12 summer-kissed, fruity water kefir soda recipes to see you through the hottest days. Easy and adaptable. Fizzy and fun.
Water kefir? What’s that all about? I thought that was only a dairy thing.
If you thought kefir was only a fermented dairy drink – the smarter cousin of yogurt – think again. And go read my post, Water Kefir for the Curious. In that post I detail how and why you will be wanting to ferment your water. Probiotic and gently flavoured, water kefir is the essential drink this summer. Gut issues or not – and it is fab for these – you will want to be cooling down with this wondrously versatile drink. Great for kids and adults, especially if you are trying to avoid commercial sodas. Continue reading
The simplicity of water kefir – fermented water! – explained. Plus an in-depth, step-by-step guide to making this nutritious, probiotic, gut health hero. This drink is a great non-dairy alternative to milk kefir.
Fermentation is a simple yet mysterious process. As a natural phenomenon, it happens whether we are present or not. Any food, in the right conditions, can be transformed over time into something more than itself for us to enjoy in a variety of ways. But it is also complex.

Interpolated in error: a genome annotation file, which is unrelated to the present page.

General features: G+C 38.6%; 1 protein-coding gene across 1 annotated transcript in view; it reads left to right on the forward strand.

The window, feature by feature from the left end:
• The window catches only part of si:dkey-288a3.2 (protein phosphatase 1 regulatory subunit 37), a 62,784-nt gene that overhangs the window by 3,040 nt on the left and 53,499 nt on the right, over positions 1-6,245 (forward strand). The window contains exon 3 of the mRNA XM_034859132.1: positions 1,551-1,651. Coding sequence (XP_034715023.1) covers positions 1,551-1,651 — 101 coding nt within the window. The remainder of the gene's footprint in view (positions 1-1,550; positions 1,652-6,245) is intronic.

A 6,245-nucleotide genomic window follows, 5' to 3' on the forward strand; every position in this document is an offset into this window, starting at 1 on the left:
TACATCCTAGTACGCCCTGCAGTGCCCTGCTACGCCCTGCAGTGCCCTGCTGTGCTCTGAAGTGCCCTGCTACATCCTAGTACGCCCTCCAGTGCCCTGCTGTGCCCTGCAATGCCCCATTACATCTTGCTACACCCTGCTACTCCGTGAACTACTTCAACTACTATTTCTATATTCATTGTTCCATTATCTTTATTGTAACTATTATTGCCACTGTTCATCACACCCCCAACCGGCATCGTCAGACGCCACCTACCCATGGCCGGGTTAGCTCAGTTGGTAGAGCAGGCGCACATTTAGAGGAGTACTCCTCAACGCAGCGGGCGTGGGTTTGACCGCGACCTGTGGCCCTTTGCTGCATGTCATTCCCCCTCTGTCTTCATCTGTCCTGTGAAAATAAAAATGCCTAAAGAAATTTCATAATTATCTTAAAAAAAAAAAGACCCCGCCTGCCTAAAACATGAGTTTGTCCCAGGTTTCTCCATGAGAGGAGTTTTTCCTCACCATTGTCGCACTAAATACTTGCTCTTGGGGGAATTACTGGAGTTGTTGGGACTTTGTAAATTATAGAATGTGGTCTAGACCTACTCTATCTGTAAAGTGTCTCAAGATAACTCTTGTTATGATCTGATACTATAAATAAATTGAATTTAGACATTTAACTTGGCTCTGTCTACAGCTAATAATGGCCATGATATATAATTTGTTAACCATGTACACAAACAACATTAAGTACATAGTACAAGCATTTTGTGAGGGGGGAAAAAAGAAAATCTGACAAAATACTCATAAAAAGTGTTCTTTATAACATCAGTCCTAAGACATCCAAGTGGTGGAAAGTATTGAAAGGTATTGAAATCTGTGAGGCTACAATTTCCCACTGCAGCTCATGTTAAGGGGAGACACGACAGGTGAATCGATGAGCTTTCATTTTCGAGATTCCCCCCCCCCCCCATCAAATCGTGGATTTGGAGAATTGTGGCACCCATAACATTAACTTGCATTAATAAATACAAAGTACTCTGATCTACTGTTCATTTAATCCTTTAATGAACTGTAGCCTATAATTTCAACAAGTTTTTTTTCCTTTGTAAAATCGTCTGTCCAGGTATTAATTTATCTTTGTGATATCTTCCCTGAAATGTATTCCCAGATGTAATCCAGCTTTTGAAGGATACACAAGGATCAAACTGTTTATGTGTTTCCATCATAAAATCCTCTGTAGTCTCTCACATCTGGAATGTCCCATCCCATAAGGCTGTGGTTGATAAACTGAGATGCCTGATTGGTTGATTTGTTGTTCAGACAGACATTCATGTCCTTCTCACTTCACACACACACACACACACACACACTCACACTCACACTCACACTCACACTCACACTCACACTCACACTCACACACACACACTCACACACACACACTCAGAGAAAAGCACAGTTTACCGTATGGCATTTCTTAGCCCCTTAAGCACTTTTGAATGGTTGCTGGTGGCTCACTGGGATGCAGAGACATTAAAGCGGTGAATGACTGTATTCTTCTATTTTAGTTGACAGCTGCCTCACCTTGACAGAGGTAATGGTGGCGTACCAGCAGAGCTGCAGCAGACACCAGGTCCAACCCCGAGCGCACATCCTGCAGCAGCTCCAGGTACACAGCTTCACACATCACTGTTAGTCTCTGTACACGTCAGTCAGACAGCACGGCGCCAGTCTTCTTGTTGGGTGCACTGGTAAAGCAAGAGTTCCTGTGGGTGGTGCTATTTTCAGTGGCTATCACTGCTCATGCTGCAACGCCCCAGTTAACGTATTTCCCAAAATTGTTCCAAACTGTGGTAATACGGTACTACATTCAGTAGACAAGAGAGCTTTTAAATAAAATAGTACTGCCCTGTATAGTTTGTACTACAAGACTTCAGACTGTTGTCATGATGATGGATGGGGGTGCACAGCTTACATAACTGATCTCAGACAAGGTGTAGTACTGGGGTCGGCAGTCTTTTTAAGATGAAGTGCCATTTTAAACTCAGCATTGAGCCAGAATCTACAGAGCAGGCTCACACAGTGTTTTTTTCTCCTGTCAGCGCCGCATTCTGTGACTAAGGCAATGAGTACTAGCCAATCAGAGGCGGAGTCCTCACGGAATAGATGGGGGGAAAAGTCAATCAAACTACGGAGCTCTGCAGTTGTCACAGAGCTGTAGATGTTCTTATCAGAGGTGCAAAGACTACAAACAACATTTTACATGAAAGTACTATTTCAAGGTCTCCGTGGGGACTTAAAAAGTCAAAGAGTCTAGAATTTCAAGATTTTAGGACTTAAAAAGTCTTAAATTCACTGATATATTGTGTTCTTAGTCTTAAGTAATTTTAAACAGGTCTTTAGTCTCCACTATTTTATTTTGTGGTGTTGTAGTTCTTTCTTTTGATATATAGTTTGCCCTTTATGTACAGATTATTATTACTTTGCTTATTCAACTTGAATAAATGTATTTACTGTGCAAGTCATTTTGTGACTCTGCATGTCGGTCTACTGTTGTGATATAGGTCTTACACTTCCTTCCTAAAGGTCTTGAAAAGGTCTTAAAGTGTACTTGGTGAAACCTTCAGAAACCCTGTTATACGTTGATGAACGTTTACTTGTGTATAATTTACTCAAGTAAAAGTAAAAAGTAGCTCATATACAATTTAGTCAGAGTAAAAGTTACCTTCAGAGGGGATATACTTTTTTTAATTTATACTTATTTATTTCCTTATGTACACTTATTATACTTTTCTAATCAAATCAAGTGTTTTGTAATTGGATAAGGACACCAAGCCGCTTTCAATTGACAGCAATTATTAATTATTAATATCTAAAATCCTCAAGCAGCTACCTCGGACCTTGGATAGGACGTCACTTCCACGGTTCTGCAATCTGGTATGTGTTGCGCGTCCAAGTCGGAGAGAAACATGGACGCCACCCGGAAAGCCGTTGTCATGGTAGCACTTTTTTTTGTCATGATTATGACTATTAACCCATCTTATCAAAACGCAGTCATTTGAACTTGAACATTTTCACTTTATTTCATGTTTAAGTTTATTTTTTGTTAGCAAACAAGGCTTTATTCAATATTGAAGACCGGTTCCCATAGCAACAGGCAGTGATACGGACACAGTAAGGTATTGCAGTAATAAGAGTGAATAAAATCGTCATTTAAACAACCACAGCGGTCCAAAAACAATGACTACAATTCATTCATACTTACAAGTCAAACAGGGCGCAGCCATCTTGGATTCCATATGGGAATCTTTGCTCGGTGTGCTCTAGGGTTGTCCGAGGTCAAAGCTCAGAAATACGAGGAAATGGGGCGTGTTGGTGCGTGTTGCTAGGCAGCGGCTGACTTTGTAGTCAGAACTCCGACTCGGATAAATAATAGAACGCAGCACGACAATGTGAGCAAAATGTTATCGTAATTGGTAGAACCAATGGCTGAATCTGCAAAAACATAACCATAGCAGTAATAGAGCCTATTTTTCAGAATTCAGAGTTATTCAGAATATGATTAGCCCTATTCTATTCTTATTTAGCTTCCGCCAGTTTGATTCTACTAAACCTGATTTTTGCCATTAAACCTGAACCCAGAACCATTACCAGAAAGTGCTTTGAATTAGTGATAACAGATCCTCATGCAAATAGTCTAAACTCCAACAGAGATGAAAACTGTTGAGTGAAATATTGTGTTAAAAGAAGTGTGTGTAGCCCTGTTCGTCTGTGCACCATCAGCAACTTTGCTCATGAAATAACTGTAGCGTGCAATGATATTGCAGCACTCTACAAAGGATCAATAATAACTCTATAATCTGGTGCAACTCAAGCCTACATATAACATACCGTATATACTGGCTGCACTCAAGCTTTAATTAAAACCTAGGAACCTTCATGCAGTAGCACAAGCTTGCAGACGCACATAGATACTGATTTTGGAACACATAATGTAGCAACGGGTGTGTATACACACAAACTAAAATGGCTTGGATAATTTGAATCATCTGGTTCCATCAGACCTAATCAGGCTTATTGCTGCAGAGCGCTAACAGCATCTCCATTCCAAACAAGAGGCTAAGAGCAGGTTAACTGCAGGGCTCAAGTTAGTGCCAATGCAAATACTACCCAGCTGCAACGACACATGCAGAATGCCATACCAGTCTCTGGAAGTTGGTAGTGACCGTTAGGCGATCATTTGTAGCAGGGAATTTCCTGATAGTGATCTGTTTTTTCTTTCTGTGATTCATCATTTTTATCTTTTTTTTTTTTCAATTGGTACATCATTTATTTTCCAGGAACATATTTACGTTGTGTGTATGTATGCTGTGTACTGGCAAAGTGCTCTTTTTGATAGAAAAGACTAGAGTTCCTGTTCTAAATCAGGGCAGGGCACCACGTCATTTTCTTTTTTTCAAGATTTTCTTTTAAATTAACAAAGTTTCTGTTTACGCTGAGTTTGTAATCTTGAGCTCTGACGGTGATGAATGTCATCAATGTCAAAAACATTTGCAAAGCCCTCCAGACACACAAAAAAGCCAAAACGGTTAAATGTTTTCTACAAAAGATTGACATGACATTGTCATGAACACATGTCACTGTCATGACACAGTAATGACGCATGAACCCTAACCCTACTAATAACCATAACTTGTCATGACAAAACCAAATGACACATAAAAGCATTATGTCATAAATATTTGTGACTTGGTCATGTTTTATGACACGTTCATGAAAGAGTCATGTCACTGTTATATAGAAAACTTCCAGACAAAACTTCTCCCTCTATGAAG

Food To Glow miso butter scallops with pan-toasted sweetcorn and zucchini “noodles” is summer eating made fancy, but oh so easy. Barely any cooking, barely any washing up. And this is easy to make vegan with firm tofu or tempeh and best vegan butter. It’s all in the sauce.
My Japanese – and summer – inspired recipe uses one simple sauce to act as both basting sauce and wine-splashed, caramelised skillet sauce. Laid on a bed of pan-toasted sweetcorn and a green tangle of spiralised courgette (zucchini), the umami-basted scallops are ready to eat in about 10 minutes. Continue reading
Nicely spiced jackfruit “crab cakes” with jalapeño remoulade are delicious in a bun, on a salad, or on their own for lunch or dinner. And they are much easier to make than you might think.